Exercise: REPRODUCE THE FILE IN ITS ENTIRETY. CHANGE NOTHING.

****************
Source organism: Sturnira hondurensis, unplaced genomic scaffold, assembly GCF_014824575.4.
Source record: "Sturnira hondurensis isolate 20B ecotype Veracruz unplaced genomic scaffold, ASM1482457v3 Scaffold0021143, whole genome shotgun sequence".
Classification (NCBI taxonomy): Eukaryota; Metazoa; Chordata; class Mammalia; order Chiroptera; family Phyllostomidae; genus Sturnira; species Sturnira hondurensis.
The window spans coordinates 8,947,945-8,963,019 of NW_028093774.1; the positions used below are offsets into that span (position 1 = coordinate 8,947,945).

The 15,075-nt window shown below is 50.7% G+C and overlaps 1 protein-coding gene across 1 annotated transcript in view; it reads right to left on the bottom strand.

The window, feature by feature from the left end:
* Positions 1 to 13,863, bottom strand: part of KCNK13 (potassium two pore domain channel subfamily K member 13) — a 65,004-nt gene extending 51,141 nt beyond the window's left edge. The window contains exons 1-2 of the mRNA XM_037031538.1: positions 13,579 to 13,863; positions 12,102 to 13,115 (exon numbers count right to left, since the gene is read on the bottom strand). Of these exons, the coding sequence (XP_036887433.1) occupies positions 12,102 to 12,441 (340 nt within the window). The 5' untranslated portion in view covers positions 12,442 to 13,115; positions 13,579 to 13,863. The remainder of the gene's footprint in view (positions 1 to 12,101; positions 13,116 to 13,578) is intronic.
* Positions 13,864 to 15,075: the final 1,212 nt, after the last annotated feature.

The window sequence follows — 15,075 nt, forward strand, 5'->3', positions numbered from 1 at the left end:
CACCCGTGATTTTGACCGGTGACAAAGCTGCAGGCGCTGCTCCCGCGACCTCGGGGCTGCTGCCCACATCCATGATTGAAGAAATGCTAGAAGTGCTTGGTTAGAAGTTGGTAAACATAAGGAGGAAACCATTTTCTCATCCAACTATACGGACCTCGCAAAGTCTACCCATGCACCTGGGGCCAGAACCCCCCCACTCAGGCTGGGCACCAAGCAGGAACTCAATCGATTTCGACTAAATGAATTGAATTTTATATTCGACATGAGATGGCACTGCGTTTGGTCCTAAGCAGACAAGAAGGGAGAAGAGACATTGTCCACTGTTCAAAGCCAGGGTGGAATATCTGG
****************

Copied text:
Source organism: Sturnira hondurensis, unplaced genomic scaffold, assembly GCF_014824575.4.
Source record: "Sturnira hondurensis isolate 20B ecotype Veracruz unplaced genomic scaffold, ASM1482457v3 Scaffold0021143, whole genome shotgun sequence".
Classification (NCBI taxonomy): Eukaryota; Metazoa; Chordata; class Mammalia; order Chiroptera; family Phyllostomidae; genus Sturnira; species Sturnira hondurensis.
The window spans coordinates 8,947,945-8,963,019 of NW_028093774.1; the positions used below are offsets into that span (position 1 = coordinate 8,947,945).

The 15,075-nt window shown below is 50.7% G+C and overlaps 1 protein-coding gene across 1 annotated transcript in view; it reads right to left on the bottom strand.

The window, feature by feature from the left end:
* Positions 1 to 13,863, bottom strand: part of KCNK13 (potassium two pore domain channel subfamily K member 13) — a 65,004-nt gene extending 51,141 nt beyond the window's left edge. The window contains exons 1-2 of the mRNA XM_037031538.1: positions 13,579 to 13,863; positions 12,102 to 13,115 (exon numbers count right to left, since the gene is read on the bottom strand). Of these exons, the coding sequence (XP_036887433.1) occupies positions 12,102 to 12,441 (340 nt within the window). The 5' untranslated portion in view covers positions 12,442 to 13,115; positions 13,579 to 13,863. The remainder of the gene's footprint in view (positions 1 to 12,101; positions 13,116 to 13,578) is intronic.
* Positions 13,864 to 15,075: the final 1,212 nt, after the last annotated feature.

The window sequence follows — 15,075 nt, forward strand, 5'->3', positions numbered from 1 at the left end:
CACCCGTGATTTTGACCGGTGACAAAGCTGCAGGCGCTGCTCCCGCGACCTCGGGGCTGCTGCCCACATCCATGATTGAAGAAATGCTAGAAGTGCTTGGTTAGAAGTTGGTAAACATAAGGAGGAAACCATTTTCTCATCCAACTATACGGACCTCGCAAAGTCTACCCATGCACCTGGGGCCAGAACCCCCCCACTCAGGCTGGGCACCAAGCAGGAACTCAATCGATTTCGACTAAATGAATTGAATTTTATATTCGACATGAGATGGCACTGCGTTTGGTCCTAAGCAGACAAGAAGGGAGAAGAGACATTGTCCACTGTTCAAAGCCAGGGTGGAATATCTGG